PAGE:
How Sustainability Is Catalyzing Innovation

If necessity is the mother of invention, we would expect sustainability to spawn a new era of innovation. While many organizations across industries have already begun to develop innovative solutions for a sustainable future, there is widespread need for accelerating innovation, and organizations may need to step up their innovation commitments, resources and practices to play their part.

We are at a tipping point with environmental degradation and social inequities as The World Economic Forum (WEF) points out in its latest Global Risks Report 2021. A more recent UK assessment shows that the gap between the level of risk we face and the level of adaptation underway has widened. Further, the pandemic highlighted the fragility and resiliency issues associated with our food system, and amplified the need for continued support of agricultural research and development.

Writing in the New York Times earlier this year, Christopher Flavelle explains, “When extreme weather knocked out power and water in Texas, it represented a profound warning for the rest of the country. The nation’s vital infrastructure remains fundamentally unprepared for the shocks of climate change. What’s at stake: Everything that underpins modern life, including roads and railways, dams, drinking water and sewer systems, power plants, industrial waste sites and even our homes.”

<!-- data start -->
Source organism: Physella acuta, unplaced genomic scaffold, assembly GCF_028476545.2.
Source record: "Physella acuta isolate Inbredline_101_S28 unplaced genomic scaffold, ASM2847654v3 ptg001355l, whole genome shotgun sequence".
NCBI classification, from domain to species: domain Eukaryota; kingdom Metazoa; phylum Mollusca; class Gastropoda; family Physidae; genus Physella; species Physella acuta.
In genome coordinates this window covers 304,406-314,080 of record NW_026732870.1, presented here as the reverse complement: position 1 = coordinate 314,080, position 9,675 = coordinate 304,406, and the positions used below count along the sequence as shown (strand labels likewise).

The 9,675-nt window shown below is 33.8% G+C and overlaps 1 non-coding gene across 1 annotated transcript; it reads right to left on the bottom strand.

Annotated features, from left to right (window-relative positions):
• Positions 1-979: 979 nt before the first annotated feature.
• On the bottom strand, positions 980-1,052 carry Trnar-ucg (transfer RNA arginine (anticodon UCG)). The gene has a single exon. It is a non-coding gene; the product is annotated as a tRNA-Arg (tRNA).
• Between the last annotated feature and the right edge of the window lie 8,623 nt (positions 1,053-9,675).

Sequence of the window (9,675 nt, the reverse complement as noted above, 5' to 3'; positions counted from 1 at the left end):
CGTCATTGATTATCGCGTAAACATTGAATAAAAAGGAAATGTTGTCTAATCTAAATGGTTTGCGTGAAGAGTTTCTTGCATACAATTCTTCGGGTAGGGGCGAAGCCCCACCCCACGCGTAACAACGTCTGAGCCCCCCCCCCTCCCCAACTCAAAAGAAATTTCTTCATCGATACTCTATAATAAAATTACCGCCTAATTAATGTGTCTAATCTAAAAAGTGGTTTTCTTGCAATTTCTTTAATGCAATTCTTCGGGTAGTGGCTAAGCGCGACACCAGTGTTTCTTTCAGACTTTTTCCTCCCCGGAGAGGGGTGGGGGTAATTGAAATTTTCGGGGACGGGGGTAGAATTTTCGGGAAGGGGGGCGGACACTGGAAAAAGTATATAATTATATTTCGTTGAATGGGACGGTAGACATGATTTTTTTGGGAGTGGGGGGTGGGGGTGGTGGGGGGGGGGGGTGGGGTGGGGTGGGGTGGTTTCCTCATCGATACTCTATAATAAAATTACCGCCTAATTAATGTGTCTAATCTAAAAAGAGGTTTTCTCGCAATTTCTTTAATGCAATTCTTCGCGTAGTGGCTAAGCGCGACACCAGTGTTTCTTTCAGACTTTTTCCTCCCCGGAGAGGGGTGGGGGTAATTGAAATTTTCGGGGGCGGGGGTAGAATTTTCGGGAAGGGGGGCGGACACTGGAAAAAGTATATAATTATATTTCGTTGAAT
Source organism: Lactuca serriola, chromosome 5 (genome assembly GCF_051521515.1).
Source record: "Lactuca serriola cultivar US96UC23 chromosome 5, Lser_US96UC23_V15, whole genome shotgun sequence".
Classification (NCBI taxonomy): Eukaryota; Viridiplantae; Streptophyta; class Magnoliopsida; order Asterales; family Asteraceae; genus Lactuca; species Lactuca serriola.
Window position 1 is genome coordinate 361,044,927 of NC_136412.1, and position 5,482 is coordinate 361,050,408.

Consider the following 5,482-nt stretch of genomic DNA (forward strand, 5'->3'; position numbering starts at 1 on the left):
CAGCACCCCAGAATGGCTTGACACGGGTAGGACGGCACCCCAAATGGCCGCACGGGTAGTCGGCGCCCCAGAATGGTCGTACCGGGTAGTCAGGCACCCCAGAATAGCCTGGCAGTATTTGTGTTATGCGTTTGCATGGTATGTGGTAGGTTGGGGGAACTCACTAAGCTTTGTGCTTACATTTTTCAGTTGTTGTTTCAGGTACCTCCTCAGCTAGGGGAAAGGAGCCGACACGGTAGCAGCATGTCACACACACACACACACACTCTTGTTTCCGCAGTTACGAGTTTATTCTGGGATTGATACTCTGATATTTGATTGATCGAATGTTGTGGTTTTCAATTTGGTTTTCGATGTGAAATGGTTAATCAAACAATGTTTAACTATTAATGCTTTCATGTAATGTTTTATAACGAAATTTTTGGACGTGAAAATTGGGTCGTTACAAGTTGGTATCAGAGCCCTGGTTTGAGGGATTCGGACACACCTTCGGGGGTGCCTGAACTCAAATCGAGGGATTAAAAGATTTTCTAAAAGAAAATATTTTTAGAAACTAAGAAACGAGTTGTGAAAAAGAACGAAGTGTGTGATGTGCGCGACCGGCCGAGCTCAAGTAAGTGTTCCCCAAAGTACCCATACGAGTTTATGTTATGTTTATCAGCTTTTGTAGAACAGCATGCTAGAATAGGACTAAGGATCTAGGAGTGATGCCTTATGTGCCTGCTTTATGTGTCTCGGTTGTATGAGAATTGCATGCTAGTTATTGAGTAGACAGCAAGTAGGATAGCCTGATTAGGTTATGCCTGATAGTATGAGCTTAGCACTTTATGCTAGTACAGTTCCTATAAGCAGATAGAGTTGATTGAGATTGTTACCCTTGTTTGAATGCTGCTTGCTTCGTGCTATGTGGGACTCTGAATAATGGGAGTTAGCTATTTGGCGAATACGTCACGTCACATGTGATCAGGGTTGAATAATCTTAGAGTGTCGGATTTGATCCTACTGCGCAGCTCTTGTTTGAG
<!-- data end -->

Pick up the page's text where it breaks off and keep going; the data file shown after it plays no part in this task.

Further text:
In a joint statement earlier this month, 457 investors who control $41 trillion in assets signaled they want governments to “significantly strengthen” plans to cut carbon emissions in the next decade and hit detailed emissions targets to achieve net zero emissions by 2050, The Guardian reported.

The role of business in delivering scalable action in waste reduction is profound. A majority of the 300 C-level executives in a recent Dow survey consider (strategies for a circular economy) imperative, saying that recycling (71%) and waste reduction (68%) have had a “substantial” or “very large” influence on their organization’s strategic direction over the past two years. 

While many organizations have leaned in to demonstrate efforts to mitigate these risks, it is not enough and the pace of action is too slow. For instance, according to the collective analysis of 41 scientists, net zero emissions targets “several decades into the future shift our focus away from the immediate and unprecedented emissions reductions needed. The impacts of the climate crisis are becoming increasingly severe, everywhere. We are experiencing heat waves, floods, droughts, forest fires and sea level rise as a result of global heating.”

Similarly, NextEra CEO Jim Robo thinks that net zero targets are ‘disingenuous,’ saying at a recent conference, “But the reality is that carbon capture technology doesn’t work and you’re not going to come up with a magic small reactor that will be cheap enough.”